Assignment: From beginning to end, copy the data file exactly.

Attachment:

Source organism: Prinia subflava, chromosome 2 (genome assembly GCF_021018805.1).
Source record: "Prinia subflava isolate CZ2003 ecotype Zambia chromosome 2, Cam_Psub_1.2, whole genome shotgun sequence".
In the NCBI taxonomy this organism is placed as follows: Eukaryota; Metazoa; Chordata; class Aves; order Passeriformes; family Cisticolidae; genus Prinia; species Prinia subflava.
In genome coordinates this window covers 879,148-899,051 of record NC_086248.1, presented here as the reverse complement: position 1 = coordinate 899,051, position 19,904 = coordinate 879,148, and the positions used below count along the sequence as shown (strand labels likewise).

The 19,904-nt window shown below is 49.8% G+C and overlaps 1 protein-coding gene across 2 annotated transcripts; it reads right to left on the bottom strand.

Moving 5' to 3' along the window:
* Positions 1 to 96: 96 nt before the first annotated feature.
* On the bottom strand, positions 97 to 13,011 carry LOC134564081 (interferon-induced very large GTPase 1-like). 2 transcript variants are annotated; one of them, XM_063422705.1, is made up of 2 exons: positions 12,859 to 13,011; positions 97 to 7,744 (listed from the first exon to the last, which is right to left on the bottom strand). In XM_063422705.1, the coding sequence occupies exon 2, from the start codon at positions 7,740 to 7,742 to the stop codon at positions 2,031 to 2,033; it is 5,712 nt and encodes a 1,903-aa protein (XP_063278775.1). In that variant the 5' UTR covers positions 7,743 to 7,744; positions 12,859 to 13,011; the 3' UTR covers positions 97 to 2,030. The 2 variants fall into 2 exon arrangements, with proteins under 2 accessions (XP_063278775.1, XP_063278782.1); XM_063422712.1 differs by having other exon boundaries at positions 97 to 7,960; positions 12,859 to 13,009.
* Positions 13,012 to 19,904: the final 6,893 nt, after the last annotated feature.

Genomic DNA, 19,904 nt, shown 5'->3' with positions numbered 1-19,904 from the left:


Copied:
Source organism: Prinia subflava, chromosome 2 (genome assembly GCF_021018805.1).
Source record: "Prinia subflava isolate CZ2003 ecotype Zambia chromosome 2, Cam_Psub_1.2, whole genome shotgun sequence".
In the NCBI taxonomy this organism is placed as follows: Eukaryota; Metazoa; Chordata; class Aves; order Passeriformes; family Cisticolidae; genus Prinia; species Prinia subflava.
In genome coordinates this window covers 879,148-899,051 of record NC_086248.1, presented here as the reverse complement: position 1 = coordinate 899,051, position 19,904 = coordinate 879,148, and the positions used below count along the sequence as shown (strand labels likewise).

The 19,904-nt window shown below is 49.8% G+C and overlaps 1 protein-coding gene across 2 annotated transcripts; it reads right to left on the bottom strand.

Moving 5' to 3' along the window:
* Positions 1 to 96: 96 nt before the first annotated feature.
* On the bottom strand, positions 97 to 13,011 carry LOC134564081 (interferon-induced very large GTPase 1-like). 2 transcript variants are annotated; one of them, XM_063422705.1, is made up of 2 exons: positions 12,859 to 13,011; positions 97 to 7,744 (listed from the first exon to the last, which is right to left on the bottom strand). In XM_063422705.1, the coding sequence occupies exon 2, from the start codon at positions 7,740 to 7,742 to the stop codon at positions 2,031 to 2,033; it is 5,712 nt and encodes a 1,903-aa protein (XP_063278775.1). In that variant the 5' UTR covers positions 7,743 to 7,744; positions 12,859 to 13,011; the 3' UTR covers positions 97 to 2,030. The 2 variants fall into 2 exon arrangements, with proteins under 2 accessions (XP_063278775.1, XP_063278782.1); XM_063422712.1 differs by having other exon boundaries at positions 97 to 7,960; positions 12,859 to 13,009.
* Positions 13,012 to 19,904: the final 6,893 nt, after the last annotated feature.

Genomic DNA, 19,904 nt, shown 5'->3' with positions numbered 1-19,904 from the left: